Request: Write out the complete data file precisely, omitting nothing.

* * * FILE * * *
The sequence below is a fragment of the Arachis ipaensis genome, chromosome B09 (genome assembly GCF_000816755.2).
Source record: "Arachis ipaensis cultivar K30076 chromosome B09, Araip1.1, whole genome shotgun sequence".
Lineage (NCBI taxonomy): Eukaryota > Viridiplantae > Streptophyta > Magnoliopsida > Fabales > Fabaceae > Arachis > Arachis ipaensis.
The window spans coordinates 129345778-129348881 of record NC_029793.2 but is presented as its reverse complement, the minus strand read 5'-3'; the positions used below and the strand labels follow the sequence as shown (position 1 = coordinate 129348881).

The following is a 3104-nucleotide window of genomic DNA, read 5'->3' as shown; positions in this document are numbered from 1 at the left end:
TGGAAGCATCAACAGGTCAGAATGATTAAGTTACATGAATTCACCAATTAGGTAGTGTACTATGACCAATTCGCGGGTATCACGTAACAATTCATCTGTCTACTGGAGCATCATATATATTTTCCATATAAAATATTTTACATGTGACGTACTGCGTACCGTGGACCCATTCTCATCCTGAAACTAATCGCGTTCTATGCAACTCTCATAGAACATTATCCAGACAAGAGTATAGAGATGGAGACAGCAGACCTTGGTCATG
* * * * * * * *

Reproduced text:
The sequence below is a fragment of the Arachis ipaensis genome, chromosome B09 (genome assembly GCF_000816755.2).
Source record: "Arachis ipaensis cultivar K30076 chromosome B09, Araip1.1, whole genome shotgun sequence".
Lineage (NCBI taxonomy): Eukaryota > Viridiplantae > Streptophyta > Magnoliopsida > Fabales > Fabaceae > Arachis > Arachis ipaensis.
The window spans coordinates 129345778-129348881 of record NC_029793.2 but is presented as its reverse complement, the minus strand read 5'-3'; the positions used below and the strand labels follow the sequence as shown (position 1 = coordinate 129348881).

The following is a 3104-nucleotide window of genomic DNA, read 5'->3' as shown; positions in this document are numbered from 1 at the left end:
TGGAAGCATCAACAGGTCAGAATGATTAAGTTACATGAATTCACCAATTAGGTAGTGTACTATGACCAATTCGCGGGTATCACGTAACAATTCATCTGTCTACTGGAGCATCATATATATTTTCCATATAAAATATTTTACATGTGACGTACTGCGTACCGTGGACCCATTCTCATCCTGAAACTAATCGCGTTCTATGCAACTCTCATAGAACATTATCCAGACAAGAGTATAGAGATGGAGACAGCAGACCTTGGTCATG